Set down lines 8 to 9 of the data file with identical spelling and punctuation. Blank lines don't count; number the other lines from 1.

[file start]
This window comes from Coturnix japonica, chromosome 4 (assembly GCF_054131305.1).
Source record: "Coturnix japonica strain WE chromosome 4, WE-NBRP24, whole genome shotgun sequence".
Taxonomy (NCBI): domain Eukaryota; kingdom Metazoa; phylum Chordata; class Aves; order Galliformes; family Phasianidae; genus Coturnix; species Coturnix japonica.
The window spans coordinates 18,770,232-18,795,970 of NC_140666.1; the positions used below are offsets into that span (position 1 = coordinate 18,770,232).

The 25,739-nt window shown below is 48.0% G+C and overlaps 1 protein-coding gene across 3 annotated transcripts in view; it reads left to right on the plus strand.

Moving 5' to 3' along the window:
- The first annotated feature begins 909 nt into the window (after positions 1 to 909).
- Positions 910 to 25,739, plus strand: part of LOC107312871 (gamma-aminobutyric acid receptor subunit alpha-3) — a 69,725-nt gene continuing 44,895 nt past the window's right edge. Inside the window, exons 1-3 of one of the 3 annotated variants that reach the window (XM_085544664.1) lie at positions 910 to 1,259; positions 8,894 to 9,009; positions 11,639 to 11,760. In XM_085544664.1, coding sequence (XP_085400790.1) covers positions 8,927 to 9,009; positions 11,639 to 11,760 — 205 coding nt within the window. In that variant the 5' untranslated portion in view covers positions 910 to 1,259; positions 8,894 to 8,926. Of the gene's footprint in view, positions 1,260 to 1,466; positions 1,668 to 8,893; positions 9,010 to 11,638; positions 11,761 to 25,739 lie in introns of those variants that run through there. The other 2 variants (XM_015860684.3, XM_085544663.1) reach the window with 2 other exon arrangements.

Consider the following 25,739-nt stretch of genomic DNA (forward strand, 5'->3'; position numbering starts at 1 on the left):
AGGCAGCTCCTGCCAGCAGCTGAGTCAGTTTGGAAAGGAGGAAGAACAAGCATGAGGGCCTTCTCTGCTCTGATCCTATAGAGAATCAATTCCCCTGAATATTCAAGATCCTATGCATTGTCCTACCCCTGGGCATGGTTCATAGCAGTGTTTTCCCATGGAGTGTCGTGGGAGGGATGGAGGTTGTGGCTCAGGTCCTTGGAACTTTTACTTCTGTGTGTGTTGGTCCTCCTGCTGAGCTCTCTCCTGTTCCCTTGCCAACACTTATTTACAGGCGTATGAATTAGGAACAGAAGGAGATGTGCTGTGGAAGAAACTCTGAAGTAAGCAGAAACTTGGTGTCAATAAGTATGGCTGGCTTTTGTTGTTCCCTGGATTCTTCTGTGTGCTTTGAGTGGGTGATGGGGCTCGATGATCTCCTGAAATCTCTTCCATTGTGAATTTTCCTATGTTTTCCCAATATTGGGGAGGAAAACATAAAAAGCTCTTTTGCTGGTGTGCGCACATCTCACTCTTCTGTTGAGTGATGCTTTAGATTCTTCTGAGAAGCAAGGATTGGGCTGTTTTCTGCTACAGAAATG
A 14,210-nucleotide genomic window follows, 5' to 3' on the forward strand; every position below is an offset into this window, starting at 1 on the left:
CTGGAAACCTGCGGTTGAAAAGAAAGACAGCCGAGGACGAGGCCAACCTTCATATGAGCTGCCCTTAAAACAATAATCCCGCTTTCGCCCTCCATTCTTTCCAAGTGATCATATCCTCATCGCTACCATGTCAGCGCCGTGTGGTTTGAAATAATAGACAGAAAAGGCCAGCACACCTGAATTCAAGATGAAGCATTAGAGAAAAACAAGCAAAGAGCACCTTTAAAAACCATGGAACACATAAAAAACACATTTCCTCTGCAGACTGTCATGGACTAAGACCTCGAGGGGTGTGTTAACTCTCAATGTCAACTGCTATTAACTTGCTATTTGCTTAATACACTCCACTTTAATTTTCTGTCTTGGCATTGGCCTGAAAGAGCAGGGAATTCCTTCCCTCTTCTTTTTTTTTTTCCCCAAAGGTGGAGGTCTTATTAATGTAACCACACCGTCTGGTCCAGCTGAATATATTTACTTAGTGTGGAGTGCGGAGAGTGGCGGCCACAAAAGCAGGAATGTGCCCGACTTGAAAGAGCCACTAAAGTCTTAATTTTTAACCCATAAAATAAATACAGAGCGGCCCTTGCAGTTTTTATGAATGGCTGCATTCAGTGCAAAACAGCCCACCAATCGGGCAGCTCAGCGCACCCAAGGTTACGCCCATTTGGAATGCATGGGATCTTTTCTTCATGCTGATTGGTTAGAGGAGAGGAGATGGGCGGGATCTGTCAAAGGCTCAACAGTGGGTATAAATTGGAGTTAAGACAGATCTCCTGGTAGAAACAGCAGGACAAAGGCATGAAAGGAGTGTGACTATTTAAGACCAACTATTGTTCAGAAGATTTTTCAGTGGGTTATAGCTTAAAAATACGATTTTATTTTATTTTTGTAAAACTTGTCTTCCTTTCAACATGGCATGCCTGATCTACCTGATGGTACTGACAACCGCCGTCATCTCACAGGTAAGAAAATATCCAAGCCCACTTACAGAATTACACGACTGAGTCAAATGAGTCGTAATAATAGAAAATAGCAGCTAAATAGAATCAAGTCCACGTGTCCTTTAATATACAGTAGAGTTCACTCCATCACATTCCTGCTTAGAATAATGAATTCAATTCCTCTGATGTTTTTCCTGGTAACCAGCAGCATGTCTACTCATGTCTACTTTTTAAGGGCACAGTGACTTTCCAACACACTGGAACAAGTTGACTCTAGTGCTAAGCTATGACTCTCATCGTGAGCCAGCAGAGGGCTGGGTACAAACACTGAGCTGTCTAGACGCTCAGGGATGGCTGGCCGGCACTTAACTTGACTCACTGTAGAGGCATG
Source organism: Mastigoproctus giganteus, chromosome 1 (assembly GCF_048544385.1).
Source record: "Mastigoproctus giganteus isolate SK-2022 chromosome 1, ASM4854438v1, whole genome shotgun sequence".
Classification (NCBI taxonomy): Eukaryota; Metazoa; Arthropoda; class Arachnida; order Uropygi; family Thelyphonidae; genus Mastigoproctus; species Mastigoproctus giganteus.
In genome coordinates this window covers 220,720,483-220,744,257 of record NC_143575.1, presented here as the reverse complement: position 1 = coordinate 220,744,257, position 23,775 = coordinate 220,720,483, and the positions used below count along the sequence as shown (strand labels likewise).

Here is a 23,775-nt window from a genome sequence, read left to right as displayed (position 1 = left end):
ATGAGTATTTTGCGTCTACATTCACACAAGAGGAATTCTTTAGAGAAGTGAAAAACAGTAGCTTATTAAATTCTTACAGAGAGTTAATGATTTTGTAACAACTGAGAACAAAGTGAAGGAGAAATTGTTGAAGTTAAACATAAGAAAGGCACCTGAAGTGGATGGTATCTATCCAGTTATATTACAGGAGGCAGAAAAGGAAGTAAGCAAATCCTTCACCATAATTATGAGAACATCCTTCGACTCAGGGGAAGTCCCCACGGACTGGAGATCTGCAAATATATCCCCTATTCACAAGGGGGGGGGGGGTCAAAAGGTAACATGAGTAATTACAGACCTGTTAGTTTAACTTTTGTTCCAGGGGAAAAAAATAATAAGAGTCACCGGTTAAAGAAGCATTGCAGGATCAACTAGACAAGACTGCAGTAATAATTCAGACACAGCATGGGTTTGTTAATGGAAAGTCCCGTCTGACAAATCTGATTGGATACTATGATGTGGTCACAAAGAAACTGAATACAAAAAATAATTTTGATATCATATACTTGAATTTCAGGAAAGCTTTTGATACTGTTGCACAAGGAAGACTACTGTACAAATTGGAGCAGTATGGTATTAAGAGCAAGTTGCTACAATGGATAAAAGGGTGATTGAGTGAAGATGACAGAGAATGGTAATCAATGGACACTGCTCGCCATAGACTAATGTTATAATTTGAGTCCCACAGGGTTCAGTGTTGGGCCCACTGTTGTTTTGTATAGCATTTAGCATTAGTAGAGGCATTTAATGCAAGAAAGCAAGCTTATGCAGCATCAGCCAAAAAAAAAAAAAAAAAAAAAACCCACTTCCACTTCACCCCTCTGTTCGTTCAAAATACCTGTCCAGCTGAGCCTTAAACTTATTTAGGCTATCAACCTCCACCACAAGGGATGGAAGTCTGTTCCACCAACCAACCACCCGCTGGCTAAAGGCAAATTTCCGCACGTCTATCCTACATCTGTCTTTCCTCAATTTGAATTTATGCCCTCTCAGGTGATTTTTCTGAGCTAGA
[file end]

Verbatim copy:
- Positions 910 to 25,739, plus strand: part of LOC107312871 (gamma-aminobutyric acid receptor subunit alpha-3) — a 69,725-nt gene continuing 44,895 nt past the window's right edge. Inside the window, exons 1-3 of one of the 3 annotated variants that reach the window (XM_085544664.1) lie at positions 910 to 1,259; positions 8,894 to 9,009; positions 11,639 to 11,760. In XM_085544664.1, coding sequence (XP_085400790.1) covers positions 8,927 to 9,009; positions 11,639 to 11,760 — 205 coding nt within the window. In that variant the 5' untranslated portion in view covers positions 910 to 1,259; positions 8,894 to 8,926. Of the gene's footprint in view, positions 1,260 to 1,466; positions 1,668 to 8,893; positions 9,010 to 11,638; positions 11,761 to 25,739 lie in introns of those variants that run through there. The other 2 variants (XM_015860684.3, XM_085544663.1) reach the window with 2 other exon arrangements.

Consider the following 25,739-nt stretch of genomic DNA (forward strand, 5'->3'; position numbering starts at 1 on the left):